N.H. schools facing COVID fatigue and omicron anxiety brace for post-holiday surge
With the highly-infectious omicron variant now dominating COVID infections in much of the United States, many New Hampshire schools are preparing for a spike in cases after the holidays.
But education leaders say closing schools is an absolute last resort, and that mitigation strategies like masking and testing can keep students safe during another surge.
Though the month is not over, December has already seen the highest number of daily COVID infections in New Hampshire since the pandemic began. These numbers are driven in part by increases among children under the age of 18, who recently have made up about 30 percent of the state’s new daily reported cases.
“When one person gets sick, a lot of other people get sick,” said Dr. Holly Mintz, chief medical officer for Elliot Medical Group in Manchester. Mintz fears that while COVID symptoms among children tend to be mild, pediatric rates are contributing to a level of community transmission of the virus that has pushed hospitals to the brink.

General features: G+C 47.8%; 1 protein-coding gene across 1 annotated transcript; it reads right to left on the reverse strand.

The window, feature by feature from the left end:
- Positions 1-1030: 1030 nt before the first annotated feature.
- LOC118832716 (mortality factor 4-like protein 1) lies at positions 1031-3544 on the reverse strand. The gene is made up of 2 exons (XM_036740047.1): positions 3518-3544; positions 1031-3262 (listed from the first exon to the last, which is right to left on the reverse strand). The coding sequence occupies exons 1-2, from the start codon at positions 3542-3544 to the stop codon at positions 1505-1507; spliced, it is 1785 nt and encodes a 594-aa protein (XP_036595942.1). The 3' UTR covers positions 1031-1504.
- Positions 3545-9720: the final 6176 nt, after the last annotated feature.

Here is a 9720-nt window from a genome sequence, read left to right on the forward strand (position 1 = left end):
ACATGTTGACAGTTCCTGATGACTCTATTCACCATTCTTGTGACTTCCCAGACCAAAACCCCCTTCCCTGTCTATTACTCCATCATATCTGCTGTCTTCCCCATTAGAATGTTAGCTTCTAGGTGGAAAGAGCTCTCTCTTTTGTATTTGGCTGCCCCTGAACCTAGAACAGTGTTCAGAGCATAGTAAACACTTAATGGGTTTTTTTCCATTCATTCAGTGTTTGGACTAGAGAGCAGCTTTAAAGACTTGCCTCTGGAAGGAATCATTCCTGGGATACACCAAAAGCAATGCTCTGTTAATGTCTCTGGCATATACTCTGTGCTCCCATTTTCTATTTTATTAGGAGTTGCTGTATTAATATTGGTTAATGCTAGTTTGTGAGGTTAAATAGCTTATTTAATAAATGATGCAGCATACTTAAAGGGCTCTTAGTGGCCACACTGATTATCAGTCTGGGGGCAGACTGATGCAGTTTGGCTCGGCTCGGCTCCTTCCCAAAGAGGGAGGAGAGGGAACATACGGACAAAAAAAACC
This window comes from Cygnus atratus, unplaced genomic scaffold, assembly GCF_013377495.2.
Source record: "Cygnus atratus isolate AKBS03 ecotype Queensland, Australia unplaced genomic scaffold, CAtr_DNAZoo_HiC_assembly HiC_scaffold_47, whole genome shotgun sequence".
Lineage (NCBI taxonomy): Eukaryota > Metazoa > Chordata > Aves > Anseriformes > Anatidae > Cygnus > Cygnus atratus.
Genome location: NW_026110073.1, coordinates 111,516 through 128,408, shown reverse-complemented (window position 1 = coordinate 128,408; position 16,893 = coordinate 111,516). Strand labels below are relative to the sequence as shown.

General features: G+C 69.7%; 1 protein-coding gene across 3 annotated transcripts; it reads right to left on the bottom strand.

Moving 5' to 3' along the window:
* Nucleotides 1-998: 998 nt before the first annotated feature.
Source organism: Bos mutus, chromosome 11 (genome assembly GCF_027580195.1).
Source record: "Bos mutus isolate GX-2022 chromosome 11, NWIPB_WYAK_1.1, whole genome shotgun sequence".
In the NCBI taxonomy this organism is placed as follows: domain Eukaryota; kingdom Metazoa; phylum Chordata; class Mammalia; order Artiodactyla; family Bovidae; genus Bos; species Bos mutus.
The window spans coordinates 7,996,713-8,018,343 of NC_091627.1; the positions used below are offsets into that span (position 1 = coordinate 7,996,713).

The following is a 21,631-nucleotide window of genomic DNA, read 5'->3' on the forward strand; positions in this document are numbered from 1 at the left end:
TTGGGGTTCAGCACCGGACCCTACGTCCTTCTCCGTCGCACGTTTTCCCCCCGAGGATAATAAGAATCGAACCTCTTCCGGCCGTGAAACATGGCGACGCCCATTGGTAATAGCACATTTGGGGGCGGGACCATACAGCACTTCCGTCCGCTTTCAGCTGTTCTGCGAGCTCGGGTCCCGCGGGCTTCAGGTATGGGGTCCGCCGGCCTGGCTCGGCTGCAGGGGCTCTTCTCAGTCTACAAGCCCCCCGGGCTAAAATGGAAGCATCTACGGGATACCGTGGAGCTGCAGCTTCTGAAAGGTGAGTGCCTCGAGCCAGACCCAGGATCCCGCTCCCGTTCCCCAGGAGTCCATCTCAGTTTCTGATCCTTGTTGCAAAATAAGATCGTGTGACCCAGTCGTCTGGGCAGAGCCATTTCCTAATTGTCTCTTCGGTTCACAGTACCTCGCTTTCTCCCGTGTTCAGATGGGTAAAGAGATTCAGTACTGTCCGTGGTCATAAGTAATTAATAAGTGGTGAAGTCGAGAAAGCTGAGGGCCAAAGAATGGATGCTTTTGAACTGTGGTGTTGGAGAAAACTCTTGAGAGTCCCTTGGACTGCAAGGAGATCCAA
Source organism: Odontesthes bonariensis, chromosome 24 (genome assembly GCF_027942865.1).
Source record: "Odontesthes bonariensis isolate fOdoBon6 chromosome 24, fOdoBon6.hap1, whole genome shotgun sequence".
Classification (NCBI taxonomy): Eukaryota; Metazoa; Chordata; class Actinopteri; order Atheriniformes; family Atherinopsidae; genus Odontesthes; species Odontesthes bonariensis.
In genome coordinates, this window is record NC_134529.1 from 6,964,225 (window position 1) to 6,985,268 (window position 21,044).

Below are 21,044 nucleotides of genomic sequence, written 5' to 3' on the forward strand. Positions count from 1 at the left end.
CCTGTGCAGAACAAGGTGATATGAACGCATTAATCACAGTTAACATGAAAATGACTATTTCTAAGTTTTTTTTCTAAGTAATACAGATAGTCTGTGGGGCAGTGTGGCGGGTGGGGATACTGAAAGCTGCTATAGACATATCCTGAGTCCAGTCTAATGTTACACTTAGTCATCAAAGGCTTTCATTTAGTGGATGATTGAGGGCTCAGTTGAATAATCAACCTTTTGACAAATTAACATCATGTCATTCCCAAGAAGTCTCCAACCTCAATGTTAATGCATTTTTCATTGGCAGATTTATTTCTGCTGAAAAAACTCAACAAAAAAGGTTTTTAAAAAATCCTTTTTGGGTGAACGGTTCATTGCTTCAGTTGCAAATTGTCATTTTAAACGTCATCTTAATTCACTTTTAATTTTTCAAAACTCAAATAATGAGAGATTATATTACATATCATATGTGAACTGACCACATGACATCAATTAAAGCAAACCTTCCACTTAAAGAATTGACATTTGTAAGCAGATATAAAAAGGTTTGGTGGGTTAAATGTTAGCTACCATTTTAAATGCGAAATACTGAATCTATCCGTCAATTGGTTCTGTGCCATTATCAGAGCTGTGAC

“Even though the risk factors for severe illness haven’t seemed present in kids at this time, there are still a lot of other people in our community who will become very very sick,” Mintz said.
COVID transmission rates within schools appear minimal, particularly with layers of mitigation like requiring students with symptoms to get negative results before returning to school, and requiring masks indoors.